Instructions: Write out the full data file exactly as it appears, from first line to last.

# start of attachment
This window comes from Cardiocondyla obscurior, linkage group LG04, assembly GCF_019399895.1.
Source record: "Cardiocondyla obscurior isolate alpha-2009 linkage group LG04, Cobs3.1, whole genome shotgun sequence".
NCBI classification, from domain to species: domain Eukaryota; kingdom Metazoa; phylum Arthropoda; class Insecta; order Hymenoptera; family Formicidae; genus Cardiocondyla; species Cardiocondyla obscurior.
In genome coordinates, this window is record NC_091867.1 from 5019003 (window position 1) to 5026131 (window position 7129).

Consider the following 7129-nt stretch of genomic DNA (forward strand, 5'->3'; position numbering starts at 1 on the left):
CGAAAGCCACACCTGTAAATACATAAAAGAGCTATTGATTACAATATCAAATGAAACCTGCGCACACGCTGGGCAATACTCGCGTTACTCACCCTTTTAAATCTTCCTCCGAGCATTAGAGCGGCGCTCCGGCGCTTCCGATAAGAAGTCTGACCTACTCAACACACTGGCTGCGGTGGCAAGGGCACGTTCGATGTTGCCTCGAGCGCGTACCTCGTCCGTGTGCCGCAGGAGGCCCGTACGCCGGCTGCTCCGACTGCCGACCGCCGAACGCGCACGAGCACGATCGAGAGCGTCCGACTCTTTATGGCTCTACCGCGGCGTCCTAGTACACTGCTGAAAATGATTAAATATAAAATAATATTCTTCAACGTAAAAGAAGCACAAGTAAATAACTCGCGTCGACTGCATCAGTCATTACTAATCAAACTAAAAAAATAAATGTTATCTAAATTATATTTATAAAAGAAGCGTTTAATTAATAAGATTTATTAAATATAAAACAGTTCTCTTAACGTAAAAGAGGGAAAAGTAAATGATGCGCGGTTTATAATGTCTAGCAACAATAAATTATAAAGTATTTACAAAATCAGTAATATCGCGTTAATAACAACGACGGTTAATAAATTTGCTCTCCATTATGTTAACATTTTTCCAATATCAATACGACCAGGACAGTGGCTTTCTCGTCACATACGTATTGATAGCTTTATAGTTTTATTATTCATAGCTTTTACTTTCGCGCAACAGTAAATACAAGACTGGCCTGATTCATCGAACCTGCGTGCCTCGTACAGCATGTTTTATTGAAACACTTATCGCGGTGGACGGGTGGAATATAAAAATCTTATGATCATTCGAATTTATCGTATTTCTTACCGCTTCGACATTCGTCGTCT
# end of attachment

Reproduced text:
This window comes from Cardiocondyla obscurior, linkage group LG04, assembly GCF_019399895.1.
Source record: "Cardiocondyla obscurior isolate alpha-2009 linkage group LG04, Cobs3.1, whole genome shotgun sequence".
NCBI classification, from domain to species: domain Eukaryota; kingdom Metazoa; phylum Arthropoda; class Insecta; order Hymenoptera; family Formicidae; genus Cardiocondyla; species Cardiocondyla obscurior.
In genome coordinates, this window is record NC_091867.1 from 5019003 (window position 1) to 5026131 (window position 7129).

Consider the following 7129-nt stretch of genomic DNA (forward strand, 5'->3'; position numbering starts at 1 on the left):
CGAAAGCCACACCTGTAAATACATAAAAGAGCTATTGATTACAATATCAAATGAAACCTGCGCACACGCTGGGCAATACTCGCGTTACTCACCCTTTTAAATCTTCCTCCGAGCATTAGAGCGGCGCTCCGGCGCTTCCGATAAGAAGTCTGACCTACTCAACACACTGGCTGCGGTGGCAAGGGCACGTTCGATGTTGCCTCGAGCGCGTACCTCGTCCGTGTGCCGCAGGAGGCCCGTACGCCGGCTGCTCCGACTGCCGACCGCCGAACGCGCACGAGCACGATCGAGAGCGTCCGACTCTTTATGGCTCTACCGCGGCGTCCTAGTACACTGCTGAAAATGATTAAATATAAAATAATATTCTTCAACGTAAAAGAAGCACAAGTAAATAACTCGCGTCGACTGCATCAGTCATTACTAATCAAACTAAAAAAATAAATGTTATCTAAATTATATTTATAAAAGAAGCGTTTAATTAATAAGATTTATTAAATATAAAACAGTTCTCTTAACGTAAAAGAGGGAAAAGTAAATGATGCGCGGTTTATAATGTCTAGCAACAATAAATTATAAAGTATTTACAAAATCAGTAATATCGCGTTAATAACAACGACGGTTAATAAATTTGCTCTCCATTATGTTAACATTTTTCCAATATCAATACGACCAGGACAGTGGCTTTCTCGTCACATACGTATTGATAGCTTTATAGTTTTATTATTCATAGCTTTTACTTTCGCGCAACAGTAAATACAAGACTGGCCTGATTCATCGAACCTGCGTGCCTCGTACAGCATGTTTTATTGAAACACTTATCGCGGTGGACGGGTGGAATATAAAAATCTTATGATCATTCGAATTTATCGTATTTCTTACCGCTTCGACATTCGTCGTCT